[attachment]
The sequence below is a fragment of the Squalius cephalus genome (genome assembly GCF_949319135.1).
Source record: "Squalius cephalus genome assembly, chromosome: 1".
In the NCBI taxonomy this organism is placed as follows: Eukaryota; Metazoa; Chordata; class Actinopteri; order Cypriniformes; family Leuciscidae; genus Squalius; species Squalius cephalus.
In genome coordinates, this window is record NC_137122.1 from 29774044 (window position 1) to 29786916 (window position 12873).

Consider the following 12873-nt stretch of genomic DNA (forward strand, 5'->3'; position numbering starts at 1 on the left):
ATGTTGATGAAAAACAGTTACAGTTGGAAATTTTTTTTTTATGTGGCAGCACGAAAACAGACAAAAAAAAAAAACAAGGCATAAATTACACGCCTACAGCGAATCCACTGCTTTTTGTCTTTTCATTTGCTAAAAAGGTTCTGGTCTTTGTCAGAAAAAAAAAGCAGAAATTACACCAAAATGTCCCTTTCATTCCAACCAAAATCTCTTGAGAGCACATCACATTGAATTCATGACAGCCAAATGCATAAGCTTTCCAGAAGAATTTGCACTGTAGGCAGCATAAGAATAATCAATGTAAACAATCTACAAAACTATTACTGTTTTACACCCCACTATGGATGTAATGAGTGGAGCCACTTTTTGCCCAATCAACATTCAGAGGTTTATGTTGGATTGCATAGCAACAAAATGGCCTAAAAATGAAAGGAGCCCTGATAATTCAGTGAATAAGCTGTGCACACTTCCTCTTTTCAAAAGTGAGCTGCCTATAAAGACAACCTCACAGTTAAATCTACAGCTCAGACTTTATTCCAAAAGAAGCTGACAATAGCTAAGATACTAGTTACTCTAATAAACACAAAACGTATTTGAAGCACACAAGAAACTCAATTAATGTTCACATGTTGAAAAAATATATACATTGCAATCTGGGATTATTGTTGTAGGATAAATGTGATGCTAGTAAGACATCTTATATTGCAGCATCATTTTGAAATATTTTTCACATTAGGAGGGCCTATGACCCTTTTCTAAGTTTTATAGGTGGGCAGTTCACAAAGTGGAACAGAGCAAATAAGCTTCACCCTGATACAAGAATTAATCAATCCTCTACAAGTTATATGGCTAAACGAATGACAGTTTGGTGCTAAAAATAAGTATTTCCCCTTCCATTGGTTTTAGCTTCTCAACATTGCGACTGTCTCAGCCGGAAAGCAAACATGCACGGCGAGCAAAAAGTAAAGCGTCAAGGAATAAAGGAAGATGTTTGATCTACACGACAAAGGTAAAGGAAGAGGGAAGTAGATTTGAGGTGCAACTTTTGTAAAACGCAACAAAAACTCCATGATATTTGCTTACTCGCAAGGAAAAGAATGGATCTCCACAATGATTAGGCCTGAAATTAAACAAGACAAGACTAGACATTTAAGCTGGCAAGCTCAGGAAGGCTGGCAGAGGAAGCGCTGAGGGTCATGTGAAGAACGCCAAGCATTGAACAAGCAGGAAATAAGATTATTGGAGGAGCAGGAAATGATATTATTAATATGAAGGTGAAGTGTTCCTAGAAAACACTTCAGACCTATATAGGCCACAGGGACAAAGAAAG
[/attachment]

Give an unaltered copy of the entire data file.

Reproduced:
The sequence below is a fragment of the Squalius cephalus genome (genome assembly GCF_949319135.1).
Source record: "Squalius cephalus genome assembly, chromosome: 1".
In the NCBI taxonomy this organism is placed as follows: Eukaryota; Metazoa; Chordata; class Actinopteri; order Cypriniformes; family Leuciscidae; genus Squalius; species Squalius cephalus.
In genome coordinates, this window is record NC_137122.1 from 29774044 (window position 1) to 29786916 (window position 12873).

Consider the following 12873-nt stretch of genomic DNA (forward strand, 5'->3'; position numbering starts at 1 on the left):
ATGTTGATGAAAAACAGTTACAGTTGGAAATTTTTTTTTTATGTGGCAGCACGAAAACAGACAAAAAAAAAAAACAAGGCATAAATTACACGCCTACAGCGAATCCACTGCTTTTTGTCTTTTCATTTGCTAAAAAGGTTCTGGTCTTTGTCAGAAAAAAAAAGCAGAAATTACACCAAAATGTCCCTTTCATTCCAACCAAAATCTCTTGAGAGCACATCACATTGAATTCATGACAGCCAAATGCATAAGCTTTCCAGAAGAATTTGCACTGTAGGCAGCATAAGAATAATCAATGTAAACAATCTACAAAACTATTACTGTTTTACACCCCACTATGGATGTAATGAGTGGAGCCACTTTTTGCCCAATCAACATTCAGAGGTTTATGTTGGATTGCATAGCAACAAAATGGCCTAAAAATGAAAGGAGCCCTGATAATTCAGTGAATAAGCTGTGCACACTTCCTCTTTTCAAAAGTGAGCTGCCTATAAAGACAACCTCACAGTTAAATCTACAGCTCAGACTTTATTCCAAAAGAAGCTGACAATAGCTAAGATACTAGTTACTCTAATAAACACAAAACGTATTTGAAGCACACAAGAAACTCAATTAATGTTCACATGTTGAAAAAATATATACATTGCAATCTGGGATTATTGTTGTAGGATAAATGTGATGCTAGTAAGACATCTTATATTGCAGCATCATTTTGAAATATTTTTCACATTAGGAGGGCCTATGACCCTTTTCTAAGTTTTATAGGTGGGCAGTTCACAAAGTGGAACAGAGCAAATAAGCTTCACCCTGATACAAGAATTAATCAATCCTCTACAAGTTATATGGCTAAACGAATGACAGTTTGGTGCTAAAAATAAGTATTTCCCCTTCCATTGGTTTTAGCTTCTCAACATTGCGACTGTCTCAGCCGGAAAGCAAACATGCACGGCGAGCAAAAAGTAAAGCGTCAAGGAATAAAGGAAGATGTTTGATCTACACGACAAAGGTAAAGGAAGAGGGAAGTAGATTTGAGGTGCAACTTTTGTAAAACGCAACAAAAACTCCATGATATTTGCTTACTCGCAAGGAAAAGAATGGATCTCCACAATGATTAGGCCTGAAATTAAACAAGACAAGACTAGACATTTAAGCTGGCAAGCTCAGGAAGGCTGGCAGAGGAAGCGCTGAGGGTCATGTGAAGAACGCCAAGCATTGAACAAGCAGGAAATAAGATTATTGGAGGAGCAGGAAATGATATTATTAATATGAAGGTGAAGTGTTCCTAGAAAACACTTCAGACCTATATAGGCCACAGGGACAAAGAAAG